Monday 25 August was a bank holiday in the UK. Public holiday for all us Aussies – in fact, I have no idea why we had a day off. I just did some incredibly mundane research as to the reason behind the bank holiday and put myself to sleep, and didn’t really find a proper answer. In all honesty, who cares? We had a day off. Woo!
Therefore, a few weeks (months? Beginning of July. How long have I been here? What’s my name?) there was a call to action, Belgium on the August long weekend. BOOM. Naturally, my fear of commitment (lol) kicked in as it was weeks into the future and I didn’t know what my plans were..but after some time passed (and after Cory and Nicole had done all the work planning and researching), I waltzed in, deciding I would in fact piggy back off their hard work and join them on the little weekender.
The Friday passed incredibly slowly. We were messaging each other on Facebook all day (did I just get you into trouble?) because we were all already on holiday mode. When 5pm eventually rolled around I ran out of work and instantly my shoe broke. The path to the train station was also blocked. I couldn’t help but think, “Is this an indication for the rest of the trip?” but squashed my negativity and powered my way – the long way – to the train station. Worst. Tube. Ride. Evar. All of Britain was on that damn train, going to the airport. Finally, I met Cory and Nicole at the airport and we made our way without too much incident through security and customs.
We boarded the plane and then got off it again (well, not really, but it felt like it). The flight was about 45 minutes; they rushed us through our drink and cookie before we descended again. Honestly, the instructional video on what to do in an emergency took longer than the flight. Once landing in Belgium, we realised our mistake of having little French knowledge and a significant lack of idea of how to get to our hostel. After a particularly rude encounter with the train service counter staff (see? It did make it into my blog ) we jumped on a train – hopefully the right train – and got off at a stop – hopefully the right stop.
Our first step out into darkness in Brussels with the yellow lights of the building, and everything sparkling and shiny from the now-cleared rain was rather magical. An extremely short and lovely taxi ride later, we arrived at our hostel. Little to say here; there were some slight room mix-ups but first things first: the bar for our first Belgian beer.
“Your sweetest beer, merci!” and thus began my love affair with Belgian beer.
Poor Nicole ended up in a room by herself with the snorer-from-hell (although Cory and I had our own snorer) and periodically through the night we would Facebook message each other to complain. Aside from the lack of sleep, the hostel was very nice with an ensuite bathroom and a proper shower. Upon checking out the next morning, it was time to figure out how to get to Brugge. Breakfast first, though. We found what was probably a pub (and I was, naturally, quite willing to jump straight into the breakfast beer but decided to keep my decorum) and had breakfast. It was delicious – an omelette and a cappuccino. Now, I probably normally wouldn’t write much about this, but the cappuccino – which, dear friends, as you know I really only drink mocha – was di-vine. Cream and Belgian chocolate on top. While I was gushing over my coffee, Cory was sticking his face in his, going for the Belgian Dip.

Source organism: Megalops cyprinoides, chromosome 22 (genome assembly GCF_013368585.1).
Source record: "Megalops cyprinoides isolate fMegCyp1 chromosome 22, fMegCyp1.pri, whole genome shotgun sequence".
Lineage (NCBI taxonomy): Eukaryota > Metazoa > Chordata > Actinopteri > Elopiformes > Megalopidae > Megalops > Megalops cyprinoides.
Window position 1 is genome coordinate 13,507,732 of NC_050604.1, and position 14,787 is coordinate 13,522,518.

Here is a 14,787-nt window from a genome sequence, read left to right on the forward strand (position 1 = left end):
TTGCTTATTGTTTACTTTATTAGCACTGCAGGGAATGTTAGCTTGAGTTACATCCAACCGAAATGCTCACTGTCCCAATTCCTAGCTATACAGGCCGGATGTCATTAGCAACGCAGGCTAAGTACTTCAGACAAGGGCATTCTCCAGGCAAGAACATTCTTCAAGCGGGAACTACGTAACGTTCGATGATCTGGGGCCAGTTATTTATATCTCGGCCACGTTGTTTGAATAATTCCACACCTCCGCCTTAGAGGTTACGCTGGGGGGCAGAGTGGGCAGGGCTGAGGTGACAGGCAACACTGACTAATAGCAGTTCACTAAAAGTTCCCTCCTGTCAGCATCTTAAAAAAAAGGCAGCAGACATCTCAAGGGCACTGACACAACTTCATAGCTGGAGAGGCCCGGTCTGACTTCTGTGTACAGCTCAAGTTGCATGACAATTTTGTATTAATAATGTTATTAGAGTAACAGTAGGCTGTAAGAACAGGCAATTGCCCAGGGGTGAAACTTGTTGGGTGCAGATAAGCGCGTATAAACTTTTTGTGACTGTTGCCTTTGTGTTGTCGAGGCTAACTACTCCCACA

It was time to leave Brussels. As we meandered our way through the streets, stepping into chocolate store after chocolate store, the heavens opened up and we scrabbled for our umbrellas. Rather soaked by now, it really didn’t matter, so we splished and splashed our way back to the train station to figure out how to get to Brugge (or Bruges, I will probably alternate spelling).
The train journey (and yes, we managed to get on the correct train) took about an hour, and Cory and Nicole took the opportunity to get a little shut eye. Because I had my eyeballs in (contacts…for those who haven’t heard me go on and on at length about it yet), I didn’t want to fall asleep and watched the scenery go past instead. Countryside, Belgian cows, Belgian fields, Belgian industrial areas. I had gently closed my eyes when I felt a small brush on my arm – we were here. Good thing Cory was on the case (this was to be a running theme for the next few days as Nicole and myself especially discovered directions were not our forte – although Nicole did redeem herself. I, on the other hand, in true Sasha-style just faffed around and flittered along and actively contributed nothing of any use to the trip – except to take all the group selfies).
We emerged from the train station, bleary-eyed and sleep deprived, to a beautiful sight. Bright blue sky, fluffy white clouds, cobble stone roads. A green park with a calm canal that we walked beside as we made our way to our hostel (a la Cory’s navigational skillz). It was love at first sight – and we hadn’t even made it to the town centre yet. I’m convinced Cory has a map uploaded into his brain with GPS navigation because I honestly do not know how we got to all of our places without any ado and I certainly would not have been able to find my way back again.
We arrived at our hostel, climbed about a hundred stairs to our room (“So glad I don’t have much luggage”, we all exclaimed) and settled ourselves into our room. The hostel provided a hilariously useful tourist guide and map, and both Cory and Nicole were organised (note: I wasn’t) and had their Lonely Planet guides out. We made a shortlist for the afternoon and set out: Chocolate was the first order of the day. Along the way, we passed through the main square of Brugge and stopped. Still. Out came the cameras. The architecture, the sunny bright day, the blue sky, the detailed sculptures and carvings that adorned the buildings. A little mermaid here, a cat there, a series of figures. In front of us, the ornate clock tower, the horse and carriages, the cobblestones. We stopped here for a long while taking photo after photo. Mine, mostly selfies. Every time I went to selfie, I would find Cory laughing at me and my “selfie face”. No matter. Must take all the selfies!